But the rest of the tracks here are nothing like those two whatsoever. From "USINE", which is pretty much just a montage of the kind of sounds you'd expect in a robot emergency room, through the 13-minute how-many-sounds-can-we-slap-together collage of "Kino-ear", and on to the industrial/Triassic grind of the closer "Sous terret", this is a Very Difficult Record to love. He's hardcore, is the Assembler -- he doesn't care if you can't boogie to his loud ambient ear punishment, because that's why he was born. (You want pop love? Go see Takemura.) He's not trying to be cool -- he's trying to be truthful…

…and sometimes the truth hurts. When "Ligne à haute tension" slouches roughly through your speakers -- headphones are better, if you can handle it -- you find yourself hoping that it will resolve itself somehow, that you can get something to hang onto. But it always slips away, the proto-wave guitarish noise always disappearing in favor of the bathwater-going-down-the-drainpipe bubble sound, and then coming back all too infrequently. "Mollo" is the other super-long one here, and I can't imagine listening to it more than just a few times, because Assembler is busy trying to damage my hearing with high spiky bursts of static that are somehow related to the sound of someone sexy spinning an AM radio dial, for eleven minutes. It's not the most painful thing I've ever heard on a disc, but it's really, really not what you want to have on the old Discman when you're shopping at the grocery store on a Sunday afternoon.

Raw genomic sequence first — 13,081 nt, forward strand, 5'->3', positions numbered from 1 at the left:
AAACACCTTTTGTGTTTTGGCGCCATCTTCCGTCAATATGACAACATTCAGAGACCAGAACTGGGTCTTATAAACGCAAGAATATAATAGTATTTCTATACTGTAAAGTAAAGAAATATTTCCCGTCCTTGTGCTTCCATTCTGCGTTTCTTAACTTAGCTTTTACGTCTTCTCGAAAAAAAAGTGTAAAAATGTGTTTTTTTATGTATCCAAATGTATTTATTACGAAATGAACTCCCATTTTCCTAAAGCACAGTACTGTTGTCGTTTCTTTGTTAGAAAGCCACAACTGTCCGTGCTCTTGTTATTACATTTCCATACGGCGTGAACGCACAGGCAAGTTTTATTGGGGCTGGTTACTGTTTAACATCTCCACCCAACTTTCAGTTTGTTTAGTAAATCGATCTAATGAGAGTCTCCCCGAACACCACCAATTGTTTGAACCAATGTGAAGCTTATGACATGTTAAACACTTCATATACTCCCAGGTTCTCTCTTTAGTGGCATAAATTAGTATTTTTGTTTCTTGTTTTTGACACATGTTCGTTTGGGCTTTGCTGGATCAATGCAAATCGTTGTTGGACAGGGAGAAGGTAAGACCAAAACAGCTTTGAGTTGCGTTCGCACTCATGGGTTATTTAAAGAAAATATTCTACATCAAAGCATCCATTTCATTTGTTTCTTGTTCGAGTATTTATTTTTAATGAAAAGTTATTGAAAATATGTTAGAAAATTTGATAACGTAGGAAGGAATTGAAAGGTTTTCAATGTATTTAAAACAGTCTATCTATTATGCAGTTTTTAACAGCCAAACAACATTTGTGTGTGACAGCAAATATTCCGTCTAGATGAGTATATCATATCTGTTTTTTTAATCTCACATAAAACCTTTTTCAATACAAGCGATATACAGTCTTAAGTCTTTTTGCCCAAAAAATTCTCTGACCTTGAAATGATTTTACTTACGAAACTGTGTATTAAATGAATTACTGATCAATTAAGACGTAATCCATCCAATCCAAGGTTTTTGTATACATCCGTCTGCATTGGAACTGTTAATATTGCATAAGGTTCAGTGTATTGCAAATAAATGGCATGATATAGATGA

Having said that, let me say that this is about as good as you're going to get as far as avant-garde electronic music. The afore-bagged-on "Kino-ear" actually has a lot going for it. In between the gurgles and trafficky sounds are some fun chopped-up acoustic guitar moments, and the whole thing just Bustles With Activity, and I'm sure that Takemura knows what he's doing. I'm just saying, though, that it's not really very much fun to listen to. That's the point, but what's the point of that? To let a talented pop artist get all his avant inclinations out of his system so he can go back to great pop art? Well, maybe so. In which case, it's important -- as I said in my Songbook review, Takemura is one of the best we have when he wants to be, and so I'm willing to cut him a break.

Still doesn't mean I'm recommending this Assembler record, though. Noise is important, but so is groove, so is fun, so is melody and harmony and all those things that I'm just not cool enough to be able to find here. Maybe if I worked harder at it, but life's too short for that, as far as I can see.

So far J. J. Abrams and Rian Johnson resemble children at play, remaking the films they fell in love with. As an audience, however, we desire a fuller experience.

As recently as the lackluster episodes I-III of the Star Wars saga, the embossed gold logo followed by scrolling prologue text was cause for excitement. In the approach to the release of any of the then new prequel installments, the Twentieth Century Fox fanfare, followed by the Lucas Film logo, teased one's impulsive excitement at a glimpse into the next installment's narrative. Then sat in the movie theatre on the anticipated day of release, the sight and sound of the Twentieth Century Fox fanfare signalled the end of fevered anticipation. Whatever happened to those times? For some of us, is it a product of youth in which age now denies us the ability to lose ourselves within such adolescent pleasure? There's no answer to this question -- only the realisation that this sensation is missing and it has been since the summer of 2005. Star Wars is now a movie to tick off your to-watch list, no longer a spark in the dreary reality of the everyday. The magic has disappeared… Star Wars is spiritually dead.

Keep reading... Show less